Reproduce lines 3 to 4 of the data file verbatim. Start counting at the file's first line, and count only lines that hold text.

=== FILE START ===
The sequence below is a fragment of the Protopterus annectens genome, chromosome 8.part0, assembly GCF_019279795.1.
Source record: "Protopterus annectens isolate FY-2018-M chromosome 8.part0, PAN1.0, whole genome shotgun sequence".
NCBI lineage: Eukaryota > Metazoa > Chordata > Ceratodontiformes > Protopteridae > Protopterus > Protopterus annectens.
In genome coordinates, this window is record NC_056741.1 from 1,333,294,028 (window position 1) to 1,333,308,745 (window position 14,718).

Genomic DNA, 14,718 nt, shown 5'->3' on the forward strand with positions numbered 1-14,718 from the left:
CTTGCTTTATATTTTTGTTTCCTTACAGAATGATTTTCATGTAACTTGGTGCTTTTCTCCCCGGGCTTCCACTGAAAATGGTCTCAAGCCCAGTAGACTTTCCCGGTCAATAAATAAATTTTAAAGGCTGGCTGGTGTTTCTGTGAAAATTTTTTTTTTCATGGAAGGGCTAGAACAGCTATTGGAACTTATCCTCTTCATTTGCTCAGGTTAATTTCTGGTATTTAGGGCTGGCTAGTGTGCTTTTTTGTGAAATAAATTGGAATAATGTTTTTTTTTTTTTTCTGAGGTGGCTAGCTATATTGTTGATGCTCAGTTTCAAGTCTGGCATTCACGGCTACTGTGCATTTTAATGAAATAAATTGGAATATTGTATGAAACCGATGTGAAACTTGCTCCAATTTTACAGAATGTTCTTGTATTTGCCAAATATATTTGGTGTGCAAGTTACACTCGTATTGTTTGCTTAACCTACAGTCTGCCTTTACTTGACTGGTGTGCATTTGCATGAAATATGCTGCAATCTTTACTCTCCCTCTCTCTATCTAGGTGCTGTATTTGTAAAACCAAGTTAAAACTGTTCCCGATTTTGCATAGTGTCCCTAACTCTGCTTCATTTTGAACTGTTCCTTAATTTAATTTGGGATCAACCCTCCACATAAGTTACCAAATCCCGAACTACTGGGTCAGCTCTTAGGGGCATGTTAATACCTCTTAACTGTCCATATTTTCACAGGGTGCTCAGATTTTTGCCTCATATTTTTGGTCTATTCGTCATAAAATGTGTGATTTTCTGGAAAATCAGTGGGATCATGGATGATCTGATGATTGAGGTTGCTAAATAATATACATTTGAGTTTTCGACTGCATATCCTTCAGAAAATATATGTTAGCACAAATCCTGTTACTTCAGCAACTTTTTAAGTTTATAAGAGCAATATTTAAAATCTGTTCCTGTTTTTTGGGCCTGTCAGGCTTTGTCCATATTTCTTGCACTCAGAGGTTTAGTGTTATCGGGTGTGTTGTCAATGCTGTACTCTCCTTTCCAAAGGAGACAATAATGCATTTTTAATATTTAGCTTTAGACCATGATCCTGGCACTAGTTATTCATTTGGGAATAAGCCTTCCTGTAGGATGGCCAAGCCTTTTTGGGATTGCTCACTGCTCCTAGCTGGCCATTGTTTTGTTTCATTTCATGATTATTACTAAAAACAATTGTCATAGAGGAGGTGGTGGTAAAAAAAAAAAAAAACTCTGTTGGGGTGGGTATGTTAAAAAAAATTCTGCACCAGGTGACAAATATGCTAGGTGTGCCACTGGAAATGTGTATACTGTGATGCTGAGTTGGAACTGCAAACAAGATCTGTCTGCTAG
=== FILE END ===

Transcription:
NCBI lineage: Eukaryota > Metazoa > Chordata > Ceratodontiformes > Protopteridae > Protopterus > Protopterus annectens.
In genome coordinates, this window is record NC_056741.1 from 1,333,294,028 (window position 1) to 1,333,308,745 (window position 14,718).